In 1869, William W. Copp and Henry J. Clark, two employees of W. C. Chewitt and Company (previously known as Maclear and Thomas, and Scobie and Balfour before that, and just a small bookstore in Toronto, Ontario upon its founding by Hugh Scobie in 1841), assumed control of their company, renaming it to the Copp Clark Company. In all its previous incarnations, the Copp Clark Company had been a publisher of books, including the first Canadian Almanac, and this continued for the rest of the company’s existence.
However, the advent and success of other board game companies, particularly Parker Brothers and Milton Bradley, prompted many other companies to seek a share of this new revenue stream. Copp Clark was no exception, and throughout the 20th Century the company brought a number of board games. Most of these games would be considered “also rans”, such as North Sea Oil, Find the Lady, or The Perfect Crime, but some were genuinely fun to play, such as Oh Hell and the still-popular Stock Ticker.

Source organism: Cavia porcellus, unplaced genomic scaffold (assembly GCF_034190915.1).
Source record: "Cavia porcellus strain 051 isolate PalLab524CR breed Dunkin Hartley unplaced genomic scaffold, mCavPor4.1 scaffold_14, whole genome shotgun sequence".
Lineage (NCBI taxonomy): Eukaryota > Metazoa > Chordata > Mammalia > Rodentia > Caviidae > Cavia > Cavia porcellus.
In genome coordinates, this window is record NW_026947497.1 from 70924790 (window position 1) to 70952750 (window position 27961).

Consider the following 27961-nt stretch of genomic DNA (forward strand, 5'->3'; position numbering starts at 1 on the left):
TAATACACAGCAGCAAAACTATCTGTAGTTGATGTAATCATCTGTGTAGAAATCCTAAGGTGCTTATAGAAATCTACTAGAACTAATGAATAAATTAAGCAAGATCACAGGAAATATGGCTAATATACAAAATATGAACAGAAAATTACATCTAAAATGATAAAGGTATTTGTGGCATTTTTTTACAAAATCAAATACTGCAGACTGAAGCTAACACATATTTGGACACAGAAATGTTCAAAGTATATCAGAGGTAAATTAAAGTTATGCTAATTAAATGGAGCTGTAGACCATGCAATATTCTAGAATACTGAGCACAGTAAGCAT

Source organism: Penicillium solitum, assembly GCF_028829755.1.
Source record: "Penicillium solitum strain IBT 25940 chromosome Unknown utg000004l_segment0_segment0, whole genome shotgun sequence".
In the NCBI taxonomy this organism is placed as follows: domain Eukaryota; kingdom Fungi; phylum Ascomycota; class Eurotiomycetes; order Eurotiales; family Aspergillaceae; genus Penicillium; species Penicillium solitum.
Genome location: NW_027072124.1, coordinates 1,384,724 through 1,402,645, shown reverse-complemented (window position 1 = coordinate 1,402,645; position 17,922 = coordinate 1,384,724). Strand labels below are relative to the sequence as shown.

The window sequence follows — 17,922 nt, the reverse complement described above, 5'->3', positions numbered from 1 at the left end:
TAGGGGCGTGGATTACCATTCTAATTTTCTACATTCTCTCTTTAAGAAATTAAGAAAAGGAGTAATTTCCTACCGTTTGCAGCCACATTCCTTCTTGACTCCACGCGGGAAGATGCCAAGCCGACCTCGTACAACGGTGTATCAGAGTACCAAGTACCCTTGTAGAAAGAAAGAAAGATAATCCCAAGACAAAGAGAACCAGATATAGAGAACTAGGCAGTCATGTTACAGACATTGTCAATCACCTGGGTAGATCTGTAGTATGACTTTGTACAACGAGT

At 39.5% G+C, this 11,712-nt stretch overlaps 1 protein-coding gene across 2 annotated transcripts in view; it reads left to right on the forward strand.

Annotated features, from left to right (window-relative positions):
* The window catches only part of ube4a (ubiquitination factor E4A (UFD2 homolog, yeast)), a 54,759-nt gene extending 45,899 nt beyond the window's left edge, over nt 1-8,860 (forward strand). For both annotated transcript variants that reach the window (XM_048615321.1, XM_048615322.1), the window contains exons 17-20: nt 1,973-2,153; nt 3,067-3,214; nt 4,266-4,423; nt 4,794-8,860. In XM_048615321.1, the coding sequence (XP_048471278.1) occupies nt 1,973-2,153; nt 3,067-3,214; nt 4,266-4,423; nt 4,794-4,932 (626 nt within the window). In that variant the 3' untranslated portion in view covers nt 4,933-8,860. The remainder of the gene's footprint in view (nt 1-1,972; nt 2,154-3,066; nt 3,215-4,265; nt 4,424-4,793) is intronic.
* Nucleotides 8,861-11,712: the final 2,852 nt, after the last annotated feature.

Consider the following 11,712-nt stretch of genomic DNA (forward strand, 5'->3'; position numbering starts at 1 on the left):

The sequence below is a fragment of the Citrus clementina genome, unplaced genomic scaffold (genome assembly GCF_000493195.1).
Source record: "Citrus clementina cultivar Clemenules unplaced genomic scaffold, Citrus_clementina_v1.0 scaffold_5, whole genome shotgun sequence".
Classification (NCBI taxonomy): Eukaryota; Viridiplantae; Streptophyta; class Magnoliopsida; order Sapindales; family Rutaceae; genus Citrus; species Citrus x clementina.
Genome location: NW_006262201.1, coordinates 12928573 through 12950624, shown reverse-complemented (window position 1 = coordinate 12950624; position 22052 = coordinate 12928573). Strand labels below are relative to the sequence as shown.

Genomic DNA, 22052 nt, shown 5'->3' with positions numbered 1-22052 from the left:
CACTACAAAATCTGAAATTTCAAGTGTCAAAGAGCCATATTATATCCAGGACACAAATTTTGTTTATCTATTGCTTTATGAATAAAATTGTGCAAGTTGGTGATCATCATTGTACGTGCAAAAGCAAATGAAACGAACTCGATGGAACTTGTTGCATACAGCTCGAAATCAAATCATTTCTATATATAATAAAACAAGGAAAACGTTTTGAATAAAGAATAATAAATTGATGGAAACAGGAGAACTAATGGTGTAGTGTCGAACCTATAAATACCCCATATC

But all good things come to an end, and so did the Copp Clark Company’s board game ventures. Today a quick Internet search reviews Copp Clark Limited as, “…the leading publisher of financial trading and settlement calendars in the world. The company provides authoritative reference data on holiday observances affecting global financial markets as well as publications and software products for the trading community.” [LINK]
OMG, it’s a gamer fate worse than death.
The next time you play an old Copp Clark board game like Stock Ticker, remember to mourn the zombification of the once great Copp Clark Games Company. And don’t forget to support your favorite game publisher, or it could happen to them, too!